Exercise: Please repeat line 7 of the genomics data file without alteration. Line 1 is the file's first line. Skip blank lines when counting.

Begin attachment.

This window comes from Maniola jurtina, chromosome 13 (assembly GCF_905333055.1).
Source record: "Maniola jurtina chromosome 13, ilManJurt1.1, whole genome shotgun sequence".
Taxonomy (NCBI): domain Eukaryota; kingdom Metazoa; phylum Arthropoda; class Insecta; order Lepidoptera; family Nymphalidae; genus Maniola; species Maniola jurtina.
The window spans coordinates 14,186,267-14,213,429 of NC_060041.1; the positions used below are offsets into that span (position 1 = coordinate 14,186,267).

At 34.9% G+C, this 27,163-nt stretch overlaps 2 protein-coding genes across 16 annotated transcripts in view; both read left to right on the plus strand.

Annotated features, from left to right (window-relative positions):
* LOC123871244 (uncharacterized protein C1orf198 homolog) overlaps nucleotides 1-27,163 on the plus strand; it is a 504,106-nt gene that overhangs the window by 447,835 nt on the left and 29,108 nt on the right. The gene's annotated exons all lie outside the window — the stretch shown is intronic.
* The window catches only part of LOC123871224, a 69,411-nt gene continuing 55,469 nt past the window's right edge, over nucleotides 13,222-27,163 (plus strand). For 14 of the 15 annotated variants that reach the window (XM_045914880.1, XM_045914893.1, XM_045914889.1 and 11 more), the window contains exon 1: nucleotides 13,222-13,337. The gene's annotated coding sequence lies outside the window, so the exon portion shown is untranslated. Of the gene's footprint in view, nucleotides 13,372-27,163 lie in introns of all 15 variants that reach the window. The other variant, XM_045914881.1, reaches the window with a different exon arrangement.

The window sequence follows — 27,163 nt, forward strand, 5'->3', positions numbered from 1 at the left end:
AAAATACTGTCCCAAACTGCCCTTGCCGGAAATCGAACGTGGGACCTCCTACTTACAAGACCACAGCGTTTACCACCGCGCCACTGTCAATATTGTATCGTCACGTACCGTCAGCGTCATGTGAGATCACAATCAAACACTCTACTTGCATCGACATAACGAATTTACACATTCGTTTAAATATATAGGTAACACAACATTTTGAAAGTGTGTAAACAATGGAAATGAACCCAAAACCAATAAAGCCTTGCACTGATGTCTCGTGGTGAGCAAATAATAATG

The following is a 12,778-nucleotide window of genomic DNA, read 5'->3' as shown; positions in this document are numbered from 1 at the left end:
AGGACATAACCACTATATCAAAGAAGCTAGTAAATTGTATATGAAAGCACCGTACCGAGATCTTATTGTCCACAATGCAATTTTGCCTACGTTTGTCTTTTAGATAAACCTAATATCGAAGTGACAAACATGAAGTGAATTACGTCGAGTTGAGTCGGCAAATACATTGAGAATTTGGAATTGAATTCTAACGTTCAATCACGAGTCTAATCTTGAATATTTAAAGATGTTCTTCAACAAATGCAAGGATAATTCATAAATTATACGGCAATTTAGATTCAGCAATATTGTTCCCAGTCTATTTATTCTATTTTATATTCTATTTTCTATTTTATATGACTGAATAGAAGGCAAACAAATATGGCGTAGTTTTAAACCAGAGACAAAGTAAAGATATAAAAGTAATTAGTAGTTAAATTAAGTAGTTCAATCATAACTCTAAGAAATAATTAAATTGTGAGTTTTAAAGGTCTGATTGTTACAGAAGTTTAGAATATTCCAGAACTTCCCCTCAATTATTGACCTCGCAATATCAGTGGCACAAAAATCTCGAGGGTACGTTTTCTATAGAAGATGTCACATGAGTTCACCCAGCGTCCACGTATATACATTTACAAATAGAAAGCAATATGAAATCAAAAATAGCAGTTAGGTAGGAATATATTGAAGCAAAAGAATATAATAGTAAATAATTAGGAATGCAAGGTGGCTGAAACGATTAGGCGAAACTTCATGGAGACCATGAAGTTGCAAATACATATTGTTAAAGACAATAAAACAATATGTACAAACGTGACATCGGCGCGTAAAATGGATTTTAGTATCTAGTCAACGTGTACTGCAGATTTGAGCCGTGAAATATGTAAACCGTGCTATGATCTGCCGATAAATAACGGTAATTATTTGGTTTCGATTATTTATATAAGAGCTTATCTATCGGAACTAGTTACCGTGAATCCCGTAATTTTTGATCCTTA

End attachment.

* LOC123871244 (uncharacterized protein C1orf198 homolog) overlaps nucleotides 1-27,163 on the plus strand; it is a 504,106-nt gene that overhangs the window by 447,835 nt on the left and 29,108 nt on the right. The gene's annotated exons all lie outside the window — the stretch shown is intronic.